Updated 3pm with MDA response
Malta must change its economic model to deprioritise construction and find new ways of generating growth that do not damage the environment, Finance Minister Clyde Caruana has said.
“We need to change the way we think, we need to change the way our economy works. If we repeat the same things, we will get the same results,” Caruana told a gathering at a pre-budget consultation meeting held in Gozo late on Friday.
The finance minister acknowledged that politicians “from both sides” had for several decades relied on the construction sector to boost GDP growth and admitted that this was an “easy way out”.
“I’m not saying construction will stop. But that does not mean we should not look at other opportunities.
But with Malta and Gozo fast running out of land and people’s standard of living having increased, the country was now reaching its limit.
“People are getting tired of cranes and concrete,” the minister said, in one of the most candid admissions to date that the economic model underpinning Malta’s growth was flawed.
What people now wanted, he said, was open spaces and quiet environments.
“I’m not saying construction will stop. Nobody wants it to stop. But that does not mean we should not look at other opportunities that allow us to grow without polluting, just like other countries do,” he said.
He said that just as the Labour government had proven its credibility in generating employment, it would now have to “become credible” when it came to the environment.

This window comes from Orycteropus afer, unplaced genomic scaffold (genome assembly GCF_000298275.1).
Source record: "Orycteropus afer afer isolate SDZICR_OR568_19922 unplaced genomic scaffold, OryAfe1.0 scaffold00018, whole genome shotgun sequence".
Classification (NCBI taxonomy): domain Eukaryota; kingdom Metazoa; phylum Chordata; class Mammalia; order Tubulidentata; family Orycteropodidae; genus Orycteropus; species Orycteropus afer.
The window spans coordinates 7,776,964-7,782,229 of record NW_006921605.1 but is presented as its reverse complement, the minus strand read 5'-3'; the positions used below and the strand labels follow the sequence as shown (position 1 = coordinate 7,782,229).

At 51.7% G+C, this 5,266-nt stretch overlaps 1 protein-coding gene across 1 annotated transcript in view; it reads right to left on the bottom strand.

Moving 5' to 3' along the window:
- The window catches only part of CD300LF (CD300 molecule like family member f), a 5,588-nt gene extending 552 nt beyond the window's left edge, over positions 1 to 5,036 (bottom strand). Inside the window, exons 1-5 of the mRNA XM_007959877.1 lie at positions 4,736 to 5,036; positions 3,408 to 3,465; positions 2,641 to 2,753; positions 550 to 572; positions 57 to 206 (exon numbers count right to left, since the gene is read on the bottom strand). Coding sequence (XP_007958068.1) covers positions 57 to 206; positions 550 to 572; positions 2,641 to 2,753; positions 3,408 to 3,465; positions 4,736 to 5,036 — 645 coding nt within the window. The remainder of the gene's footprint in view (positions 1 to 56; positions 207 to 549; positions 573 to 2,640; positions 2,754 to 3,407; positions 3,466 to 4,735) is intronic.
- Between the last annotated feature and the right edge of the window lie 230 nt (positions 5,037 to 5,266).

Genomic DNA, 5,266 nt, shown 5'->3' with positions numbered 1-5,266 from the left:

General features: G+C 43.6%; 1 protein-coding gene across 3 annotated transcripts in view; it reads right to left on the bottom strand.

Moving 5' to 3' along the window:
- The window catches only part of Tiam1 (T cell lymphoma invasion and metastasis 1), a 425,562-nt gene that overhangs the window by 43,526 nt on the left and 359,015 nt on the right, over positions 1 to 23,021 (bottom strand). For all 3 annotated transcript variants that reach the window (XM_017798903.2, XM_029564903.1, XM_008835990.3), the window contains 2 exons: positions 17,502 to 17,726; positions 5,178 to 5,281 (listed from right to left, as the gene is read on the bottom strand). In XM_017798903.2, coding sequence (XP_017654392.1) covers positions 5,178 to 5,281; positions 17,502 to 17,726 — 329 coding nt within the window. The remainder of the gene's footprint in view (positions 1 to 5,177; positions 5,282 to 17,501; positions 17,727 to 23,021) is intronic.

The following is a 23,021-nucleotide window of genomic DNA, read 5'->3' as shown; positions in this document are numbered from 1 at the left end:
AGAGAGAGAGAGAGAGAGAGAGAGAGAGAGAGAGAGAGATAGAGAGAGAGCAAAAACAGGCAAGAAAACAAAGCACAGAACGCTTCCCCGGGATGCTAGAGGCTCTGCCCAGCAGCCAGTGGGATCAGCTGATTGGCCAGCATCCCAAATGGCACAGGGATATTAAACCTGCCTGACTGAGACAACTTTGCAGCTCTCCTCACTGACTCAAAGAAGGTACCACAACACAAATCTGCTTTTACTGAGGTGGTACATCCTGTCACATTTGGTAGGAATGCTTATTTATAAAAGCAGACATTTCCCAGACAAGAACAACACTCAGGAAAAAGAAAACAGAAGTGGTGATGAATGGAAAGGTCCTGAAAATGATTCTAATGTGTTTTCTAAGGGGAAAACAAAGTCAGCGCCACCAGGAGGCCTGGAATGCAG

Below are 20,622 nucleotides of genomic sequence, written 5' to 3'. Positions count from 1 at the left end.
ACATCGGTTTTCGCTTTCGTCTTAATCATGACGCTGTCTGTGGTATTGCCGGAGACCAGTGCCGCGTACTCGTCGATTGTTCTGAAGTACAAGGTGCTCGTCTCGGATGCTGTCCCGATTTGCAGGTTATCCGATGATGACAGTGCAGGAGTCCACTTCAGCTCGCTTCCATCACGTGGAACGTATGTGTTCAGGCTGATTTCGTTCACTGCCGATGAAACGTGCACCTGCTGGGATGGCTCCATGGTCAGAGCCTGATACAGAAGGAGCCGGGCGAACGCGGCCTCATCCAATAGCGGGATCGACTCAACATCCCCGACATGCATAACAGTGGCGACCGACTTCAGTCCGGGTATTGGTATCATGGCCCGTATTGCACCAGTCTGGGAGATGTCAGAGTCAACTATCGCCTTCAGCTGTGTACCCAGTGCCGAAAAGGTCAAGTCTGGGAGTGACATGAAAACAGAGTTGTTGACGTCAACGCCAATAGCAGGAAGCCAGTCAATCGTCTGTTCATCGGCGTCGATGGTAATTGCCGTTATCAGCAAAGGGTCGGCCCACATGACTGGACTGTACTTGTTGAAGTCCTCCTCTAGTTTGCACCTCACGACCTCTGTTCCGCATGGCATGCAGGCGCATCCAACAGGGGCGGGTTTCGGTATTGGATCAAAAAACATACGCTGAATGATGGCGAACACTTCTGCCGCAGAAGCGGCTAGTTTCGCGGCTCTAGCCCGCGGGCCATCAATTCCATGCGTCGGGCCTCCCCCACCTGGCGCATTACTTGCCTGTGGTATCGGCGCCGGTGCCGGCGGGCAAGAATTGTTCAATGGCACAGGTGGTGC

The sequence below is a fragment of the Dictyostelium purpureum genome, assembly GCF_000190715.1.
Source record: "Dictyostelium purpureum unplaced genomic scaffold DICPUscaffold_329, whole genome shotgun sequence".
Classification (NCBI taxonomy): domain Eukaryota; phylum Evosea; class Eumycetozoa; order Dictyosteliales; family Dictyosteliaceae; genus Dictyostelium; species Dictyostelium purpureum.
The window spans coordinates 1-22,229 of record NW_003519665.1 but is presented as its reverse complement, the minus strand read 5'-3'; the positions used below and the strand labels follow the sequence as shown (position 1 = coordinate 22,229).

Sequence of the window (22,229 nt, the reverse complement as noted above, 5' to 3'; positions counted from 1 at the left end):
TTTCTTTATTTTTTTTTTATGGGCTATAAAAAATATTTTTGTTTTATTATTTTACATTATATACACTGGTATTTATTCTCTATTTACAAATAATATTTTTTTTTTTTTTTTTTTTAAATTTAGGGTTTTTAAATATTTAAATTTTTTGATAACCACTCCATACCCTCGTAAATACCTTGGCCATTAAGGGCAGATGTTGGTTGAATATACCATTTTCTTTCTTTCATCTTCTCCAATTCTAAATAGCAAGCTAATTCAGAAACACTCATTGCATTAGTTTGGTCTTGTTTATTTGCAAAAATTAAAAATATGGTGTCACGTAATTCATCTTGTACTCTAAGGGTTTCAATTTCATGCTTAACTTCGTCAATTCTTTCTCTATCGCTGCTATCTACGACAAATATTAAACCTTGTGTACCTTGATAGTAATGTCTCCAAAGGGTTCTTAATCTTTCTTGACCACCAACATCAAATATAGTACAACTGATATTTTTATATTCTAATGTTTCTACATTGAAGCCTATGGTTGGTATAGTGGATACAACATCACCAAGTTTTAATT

Caruana, an economist by training, is widely acknowledged as the brains behind the economic model that saw Malta attract tens of thousands of workers, boosting its population and with it the demand for housing and construction projects.
He had told Times of Malta in December 2020, shortly after being appointed Finance Minister, that the government wanted to change that employment plan.
In a statement in response, the Malta Developers Association said the solution should not be "making an enemy" of the construction industry, but strengthening policies and laws to protect urban and rural environments.
"What investors want are clear laws, certainty and the removal of excessive bureaucracy; they are ready to meet the new challenges of an economy built on environmental parameters, and strategic long-term planning for sustainable construction," the MDA said.
Shift to begin with Budget 2022
Caruana said the upcoming budget for 2022 would serve as the first step towards transitioning away from its construction-centric economic model, though he stopped short of providing details of how that would take place.
Instead, the finance minister hinted that the government would be placing greater emphasis on education.
People with higher levels of education had access to more economic opportunities, he said, and greater opportunities led to higher income.
“If we improve our education, our economic activities will change. This budget will start doing that,” Caruana said.
The finance minister reassured his audience that the country’s public finances remained in good shape, despite significant increases in the public deficit and debt caused by the COVID-19 pandemic, and reiterated his pledge that this year’s budget as well as subsequent ones would not introduce any new taxes.